A star tree is a tree which consists of a single internal vertex (and n – 1 leaves). In other words, a star tree of order n is a tree of order n with as many leaves as possible.
 A caterpillar tree is a tree in which all vertices are within distance 1 of a central path subgraph.
 A lobster tree is a tree in which all vertices are within distance 2 of a central path subgraph.
 A regular tree of degree d is the infinite tree with d edges at each vertex. These arise as the Cayley graphs of free groups, and in the theory of Tits buildings.
See also[edit]
 Decision tree
 Hypertree
 Multitree
 Pseudoforest
 Tree structure (general)
 Tree (data structure)
 Unrooted binary tree
Notes[edit]
 ^ Bender & Williamson 2010, p. 171.
 ^ Bender & Williamson 2010, p. 172.
 ^ a b See Dasgupta (1999).
 ^ a b c d Deo 1974, p. 206.
 ^ a b See Harary & Sumner (1980).
 ^ a b See Simion (1991).
 ^ a b See Kim & Pearl (1983).
 ^ Stanley Gill Williamson (1985). Combinatorics for Computer Science. Courier Dover Publications. p. 288. ISBN 9780486420769.
 ^ Mehran Mesbahi; Magnus Egerstedt (2010). Graph Theoretic Methods in Multiagent Networks. Princeton University Press. p. 38. ISBN 9781400835355.
 ^ DingZhu Du; KerI Ko; Xiaodong Hu (2011). Design and Analysis of Approximation Algorithms. Springer Science & Business Media. p. 108. ISBN 9781461417019.
 ^ a b c d Deo 1974, p. 207.
 ^ Jonathan L. Gross; Jay Yellen; Ping Zhang (2013). Handbook of Graph Theory, Second Edition. CRC Press. p. 116. ISBN 9781439880180.
 ^ Bernhard Korte; Jens Vygen (2012). Combinatorial Optimization: Theory and Algorithms (5th ed.). Springer Science & Business Media. p. 28. ISBN 9783642244889.
 ^ Kurt Mehlhorn; Peter Sanders (2008). Algorithms and Data Structures: The Basic Toolbox (PDF). Springer Science & Business Media. p. 52. ISBN 9783540779780. Archived (PDF) from the original on 20150908.
 ^ David Makinson (2012). Sets, Logic and Maths for Computing. Springer Science & Business Media. pp. 167–168. ISBN 9781447124993.
 ^ Kenneth Rosen (2011). Discrete Mathematics and Its Applications, 7th edition. McGrawHill Science. p. 747. ISBN 9780073383095.
 ^ Alexander Schrijver (2003). Combinatorial Optimization: Polyhedra and Efficiency. Springer. p. 34. ISBN 3540443894.
 ^ Cayley (1857) “On the theory of the analytical forms called trees,” Philosophical Magazine, 4th series, 13 : 172–176.
However it should be mentioned that in 1847, K.G.C. von Staudt, in his book Geometrie der Lage (Nürnberg, (Germany): Bauer und Raspe, 1847), presented a proof of Euler’s polyhedron theorem which relies on trees on pages 20–21. Also in 1847, the German physicist Gustav Kirchhoff investigated electrical circuits and found a relation between the number (n) of wires/resistors (branches), the number (m) of junctions (vertices), and the number (μ) of loops (faces) in the circuit. He proved the relation via an argument relying on trees. See: Kirchhoff, G. R. (1847) “Ueber die Auflösung der Gleichungen, auf welche man bei der Untersuchung der linearen Vertheilung galvanischer Ströme geführt wird” (On the solution of equations to which one is led by the investigation of the linear distribution of galvanic currents), Annalen der Physik und Chemie, 72 (12) : 497–508.  ^ DeBiasio, Louis; Lo, Allan (20191009). “Spanning trees with few branch vertices”. arXiv:1709.04937 [math.CO].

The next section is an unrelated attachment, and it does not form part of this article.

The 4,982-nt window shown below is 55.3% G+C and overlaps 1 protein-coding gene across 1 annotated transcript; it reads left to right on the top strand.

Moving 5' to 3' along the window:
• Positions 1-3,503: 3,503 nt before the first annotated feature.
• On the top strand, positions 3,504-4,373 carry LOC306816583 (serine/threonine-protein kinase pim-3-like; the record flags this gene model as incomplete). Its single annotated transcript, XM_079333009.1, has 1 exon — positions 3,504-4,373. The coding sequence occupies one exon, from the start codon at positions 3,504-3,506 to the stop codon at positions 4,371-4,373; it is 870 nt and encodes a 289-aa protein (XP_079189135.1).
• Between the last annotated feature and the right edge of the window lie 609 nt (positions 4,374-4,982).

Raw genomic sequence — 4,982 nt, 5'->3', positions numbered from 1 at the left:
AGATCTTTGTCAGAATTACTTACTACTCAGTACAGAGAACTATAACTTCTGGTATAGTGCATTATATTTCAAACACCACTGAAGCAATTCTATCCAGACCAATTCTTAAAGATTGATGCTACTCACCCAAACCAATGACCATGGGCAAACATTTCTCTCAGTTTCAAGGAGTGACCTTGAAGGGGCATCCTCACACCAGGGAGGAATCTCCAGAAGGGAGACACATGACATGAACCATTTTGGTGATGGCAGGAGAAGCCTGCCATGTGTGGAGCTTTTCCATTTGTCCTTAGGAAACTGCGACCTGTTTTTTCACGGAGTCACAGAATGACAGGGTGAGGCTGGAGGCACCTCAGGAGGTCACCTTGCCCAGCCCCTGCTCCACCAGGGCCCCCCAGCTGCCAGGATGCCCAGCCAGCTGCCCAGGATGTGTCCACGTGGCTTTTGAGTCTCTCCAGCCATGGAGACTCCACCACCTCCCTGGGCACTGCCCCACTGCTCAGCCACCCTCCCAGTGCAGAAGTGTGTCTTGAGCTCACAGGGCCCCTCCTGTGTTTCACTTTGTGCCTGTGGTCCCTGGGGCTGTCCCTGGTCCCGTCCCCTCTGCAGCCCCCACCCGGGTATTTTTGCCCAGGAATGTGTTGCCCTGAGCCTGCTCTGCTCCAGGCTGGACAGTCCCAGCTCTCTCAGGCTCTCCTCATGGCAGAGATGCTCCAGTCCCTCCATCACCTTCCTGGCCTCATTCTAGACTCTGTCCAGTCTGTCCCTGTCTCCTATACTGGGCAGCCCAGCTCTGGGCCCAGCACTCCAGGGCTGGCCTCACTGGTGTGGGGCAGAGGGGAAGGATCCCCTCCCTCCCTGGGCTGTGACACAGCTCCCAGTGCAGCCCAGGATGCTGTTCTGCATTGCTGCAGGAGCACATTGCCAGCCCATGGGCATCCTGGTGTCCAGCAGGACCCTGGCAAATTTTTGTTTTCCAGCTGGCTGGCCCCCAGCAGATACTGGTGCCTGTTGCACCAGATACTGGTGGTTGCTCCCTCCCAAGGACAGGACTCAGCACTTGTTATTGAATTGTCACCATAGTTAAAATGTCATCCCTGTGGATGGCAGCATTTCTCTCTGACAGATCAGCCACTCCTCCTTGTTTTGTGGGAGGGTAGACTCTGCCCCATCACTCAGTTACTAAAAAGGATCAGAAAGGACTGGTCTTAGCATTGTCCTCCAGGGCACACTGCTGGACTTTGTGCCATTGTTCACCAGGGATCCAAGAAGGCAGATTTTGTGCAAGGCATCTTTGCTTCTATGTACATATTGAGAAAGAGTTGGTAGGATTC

^ Harary & Prins 1959, p. 150.
 ^ a b c d e f g Bender & Williamson 2010, p. 173.
 ^ See Black, Paul E. (4 May 2007). “kary tree”. U.S. National Institute of Standards and Technology. Retrieved 8 February 2015.
 ^ Cormen, Thomas H.; Leiserson, Charles E.; Rivest, Ronald L.; Stein, Clifford (2022). Introduction to Algorithms (4th ed.). Section B.5.3, Binary and positional trees: MIT Press. p. 1174. ISBN 9780262046305. Retrieved 20 July 2023.
{{cite book}}
: CS1 maint: location (link)  ^ Stanley, Richard P. (2012), Enumerative Combinatorics, Vol. I, Cambridge Studies in Advanced Mathematics, vol. 49, Cambridge University Press, p. 573, ISBN 9781107015425
 ^ Diestel (2005), Prop. 8.2.4.
 ^ Diestel (2005), Prop. 8.5.2.
 ^ See Li (1996).
References[edit]
 Bender, Edward A.; Williamson, S. Gill (2010), Lists, Decisions and Graphs. With an Introduction to Probability
 Dasgupta, Sanjoy (1999), “Learning polytrees”, in Proc. 15th Conference on Uncertainty in Artificial Intelligence (UAI 1999), Stockholm, Sweden, July–August 1999 (PDF), pp. 134–141.
 Deo, Narsingh (1974), Graph Theory with Applications to Engineering and Computer Science (PDF), Englewood, New Jersey: PrenticeHall, ISBN 0133634736, archived (PDF) from the original on 20190517
 Harary, Frank; Prins, Geert (1959), “The number of homeomorphically irreducible trees, and other species”, Acta Mathematica, 101 (1–2): 141–162, doi:10.1007/BF02559543, ISSN 00015962
 Harary, Frank; Sumner, David (1980), “The dichromatic number of an oriented tree”, Journal of Combinatorics, Information & System Sciences, 5 (3): 184–187, MR 0603363.
 Kim, Jin H.; Pearl, Judea (1983), “A computational model for causal and diagnostic reasoning in inference engines”, in Proc. 8th International Joint Conference on Artificial Intelligence (IJCAI 1983), Karlsruhe, Germany, August 1983 (PDF), pp. 190–193.
 Li, Gang (1996), “Generation of Rooted Trees and Free Trees”, M.S. Thesis, Dept. of Computer Science, University of Victoria, BC, Canada (PDF), p. 9.
 Simion, Rodica (1991), “Trees with 1factors and oriented trees”, Discrete Mathematics, 88 (1): 93–104, doi:10.1016/0012365X(91)900616, MR 1099270.
Further reading[edit]
 Diestel, Reinhard (2005), Graph Theory (3rd ed.), Berlin, New York: SpringerVerlag, ISBN 9783540261834.
 Flajolet, Philippe; Sedgewick, Robert (2009), Analytic Combinatorics, Cambridge University Press, ISBN 9780521898065
 “Tree”, Encyclopedia of Mathematics, EMS Press, 2001 [1994]
 Knuth, Donald E. (November 14, 1997), The Art of Computer Programming Volume 1: Fundamental Algorithms (3rd ed.), AddisonWesley Professional
 Jerrum, Mark (1994), “Counting trees in a graph is #Pcomplete”, Information Processing Letters, 51 (3): 111–116, doi:10.1016/00200190(94)000859, ISSN 00200190.
 Otter, Richard (1948), “The Number of Trees”, Annals of Mathematics, Second Series, 49 (3): 583–599, doi:10.2307/1969046, JSTOR 1969046.